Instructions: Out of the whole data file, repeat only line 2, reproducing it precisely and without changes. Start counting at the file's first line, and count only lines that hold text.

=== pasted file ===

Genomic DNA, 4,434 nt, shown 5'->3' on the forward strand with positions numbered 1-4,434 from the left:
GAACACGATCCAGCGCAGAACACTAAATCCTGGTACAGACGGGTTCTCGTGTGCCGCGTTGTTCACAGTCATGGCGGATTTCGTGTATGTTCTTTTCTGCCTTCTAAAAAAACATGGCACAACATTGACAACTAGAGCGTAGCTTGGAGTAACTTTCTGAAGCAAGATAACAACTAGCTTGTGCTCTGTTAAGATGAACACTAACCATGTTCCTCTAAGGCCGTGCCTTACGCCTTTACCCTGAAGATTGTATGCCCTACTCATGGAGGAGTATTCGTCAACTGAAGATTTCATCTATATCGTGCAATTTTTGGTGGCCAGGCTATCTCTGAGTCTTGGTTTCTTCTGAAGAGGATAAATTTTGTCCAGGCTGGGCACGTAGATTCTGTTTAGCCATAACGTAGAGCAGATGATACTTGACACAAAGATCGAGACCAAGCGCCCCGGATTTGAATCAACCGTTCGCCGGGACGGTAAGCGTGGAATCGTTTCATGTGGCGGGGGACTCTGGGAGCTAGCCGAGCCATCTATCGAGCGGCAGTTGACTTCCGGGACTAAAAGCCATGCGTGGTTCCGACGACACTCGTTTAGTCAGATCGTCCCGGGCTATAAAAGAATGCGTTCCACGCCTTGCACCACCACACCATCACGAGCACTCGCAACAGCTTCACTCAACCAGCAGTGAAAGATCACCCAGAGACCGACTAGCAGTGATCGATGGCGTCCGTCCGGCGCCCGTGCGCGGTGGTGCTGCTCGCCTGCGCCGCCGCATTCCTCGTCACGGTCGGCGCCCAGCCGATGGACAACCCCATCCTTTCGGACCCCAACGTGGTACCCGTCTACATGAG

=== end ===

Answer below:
GAACACGATCCAGCGCAGAACACTAAATCCTGGTACAGACGGGTTCTCGTGTGCCGCGTTGTTCACAGTCATGGCGGATTTCGTGTATGTTCTTTTCTGCCTTCTAAAAAAACATGGCACAACATTGACAACTAGAGCGTAGCTTGGAGTAACTTTCTGAAGCAAGATAACAACTAGCTTGTGCTCTGTTAAGATGAACACTAACCATGTTCCTCTAAGGCCGTGCCTTACGCCTTTACCCTGAAGATTGTATGCCCTACTCATGGAGGAGTATTCGTCAACTGAAGATTTCATCTATATCGTGCAATTTTTGGTGGCCAGGCTATCTCTGAGTCTTGGTTTCTTCTGAAGAGGATAAATTTTGTCCAGGCTGGGCACGTAGATTCTGTTTAGCCATAACGTAGAGCAGATGATACTTGACACAAAGATCGAGACCAAGCGCCCCGGATTTGAATCAACCGTTCGCCGGGACGGTAAGCGTGGAATCGTTTCATGTGGCGGGGGACTCTGGGAGCTAGCCGAGCCATCTATCGAGCGGCAGTTGACTTCCGGGACTAAAAGCCATGCGTGGTTCCGACGACACTCGTTTAGTCAGATCGTCCCGGGCTATAAAAGAATGCGTTCCACGCCTTGCACCACCACACCATCACGAGCACTCGCAACAGCTTCACTCAACCAGCAGTGAAAGATCACCCAGAGACCGACTAGCAGTGATCGATGGCGTCCGTCCGGCGCCCGTGCGCGGTGGTGCTGCTCGCCTGCGCCGCCGCATTCCTCGTCACGGTCGGCGCCCAGCCGATGGACAACCCCATCCTTTCGGACCCCAACGTGGTACCCGTCTACATGAG